DSGE Reno: Adding a Housing Block to a Small Open Economy Model
Christopher Gibbs (),
Jonathan Hambur and
Gabriela Nodari ()
Additional contact information
Jonathan Hambur: Reserve Bank of Australia
RBA Research Discussion Papers from Reserve Bank of Australia
We propose a straightforward approach to adding a housing sector to a large-scale open economy dynamic stochastic general equilibrium model. The model has four intermediate sectors: non-traded, housing, traded, and resources. Households are assumed to consume housing services as part of their consumption bundle and gain utility from holding housing stock. The utility specification increases households' willingness to hold housing stock and implies a relatively high sensitivity of housing investment to monetary policy. We estimate the model on Australian data and find that our model is better able to match a number of empirical regularities compared to a model without housing. These regularities include the sensitivity of housing investment to interest rates and the persistence of aggregate output's response to monetary policy shocks. We then use the model to explore the role of the housing sector in the rebalancing of the Australian economy following the end of the mining boom. First, we find that most of the recent increase in housing investment has been an endogenous response to the large fall in commodity prices and associated declines in interest rates. Second, the pick-up in housing investment has significantly supported the economy over the past five years, ading a ½ percentage point to GDP growth and a ¼ percentage point to inflation, in year-ended terms.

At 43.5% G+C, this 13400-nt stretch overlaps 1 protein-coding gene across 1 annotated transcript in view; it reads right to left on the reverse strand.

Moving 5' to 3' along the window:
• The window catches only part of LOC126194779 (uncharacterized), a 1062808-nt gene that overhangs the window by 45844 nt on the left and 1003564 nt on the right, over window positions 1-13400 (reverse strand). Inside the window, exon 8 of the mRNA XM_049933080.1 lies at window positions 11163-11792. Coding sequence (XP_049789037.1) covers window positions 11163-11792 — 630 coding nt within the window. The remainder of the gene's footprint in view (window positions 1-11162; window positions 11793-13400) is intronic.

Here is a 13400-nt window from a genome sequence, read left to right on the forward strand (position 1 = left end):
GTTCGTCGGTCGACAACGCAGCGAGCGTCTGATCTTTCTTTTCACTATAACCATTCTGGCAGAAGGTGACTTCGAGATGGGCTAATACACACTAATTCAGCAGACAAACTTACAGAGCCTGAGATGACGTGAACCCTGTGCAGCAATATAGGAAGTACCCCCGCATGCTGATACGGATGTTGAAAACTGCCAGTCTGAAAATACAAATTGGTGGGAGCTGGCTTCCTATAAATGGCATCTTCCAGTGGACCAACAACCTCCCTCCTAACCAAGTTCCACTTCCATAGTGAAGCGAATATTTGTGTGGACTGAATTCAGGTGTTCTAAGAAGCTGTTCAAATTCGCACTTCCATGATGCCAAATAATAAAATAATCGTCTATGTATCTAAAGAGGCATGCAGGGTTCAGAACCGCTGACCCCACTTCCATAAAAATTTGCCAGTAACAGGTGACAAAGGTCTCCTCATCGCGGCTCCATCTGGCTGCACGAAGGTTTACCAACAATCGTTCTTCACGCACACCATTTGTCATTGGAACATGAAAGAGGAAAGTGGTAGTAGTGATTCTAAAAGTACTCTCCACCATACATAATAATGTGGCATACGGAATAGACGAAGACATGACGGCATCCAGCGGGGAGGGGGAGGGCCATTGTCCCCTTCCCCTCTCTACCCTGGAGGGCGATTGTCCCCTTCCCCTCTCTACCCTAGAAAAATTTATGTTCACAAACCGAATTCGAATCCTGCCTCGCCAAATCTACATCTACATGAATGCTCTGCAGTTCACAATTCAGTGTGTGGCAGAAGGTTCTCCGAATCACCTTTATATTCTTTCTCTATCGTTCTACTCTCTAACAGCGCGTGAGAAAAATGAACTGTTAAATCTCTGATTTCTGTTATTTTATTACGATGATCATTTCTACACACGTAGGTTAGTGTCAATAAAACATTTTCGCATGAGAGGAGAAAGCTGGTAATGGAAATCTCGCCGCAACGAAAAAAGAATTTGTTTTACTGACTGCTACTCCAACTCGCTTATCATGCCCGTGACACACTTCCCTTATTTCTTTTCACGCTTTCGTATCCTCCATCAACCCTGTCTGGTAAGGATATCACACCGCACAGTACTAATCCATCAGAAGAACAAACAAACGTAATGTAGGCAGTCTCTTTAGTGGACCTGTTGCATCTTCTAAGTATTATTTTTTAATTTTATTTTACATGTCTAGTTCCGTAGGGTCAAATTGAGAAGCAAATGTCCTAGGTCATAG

Keywords: housing; DSGE; open economy; monetary policy; residential investment (search for similar items in EconPapers)
JEL-codes: E23 E32 R31 (search for similar items in EconPapers)
New Economics Papers: this item is included in nep-dge, nep-mac and nep-ure
References: View references in EconPapers View complete reference list from CitEc
Citations: View citations in EconPapers (4) Track citations by RSS feed
Downloads: (external link)
This item may be available elsewhere in EconPapers: Search for items with the same title.
Export reference: BibTeX
RIS (EndNote, ProCite, RefMan)
Persistent link: https://EconPapers.repec.org/RePEc:rba:rbardp:rdp2018-04
Access Statistics for this paper
More papers in RBA Research Discussion Papers from Reserve Bank of Australia Contact information at EDIRC.
Bibliographic data for series maintained by Paula Drew ().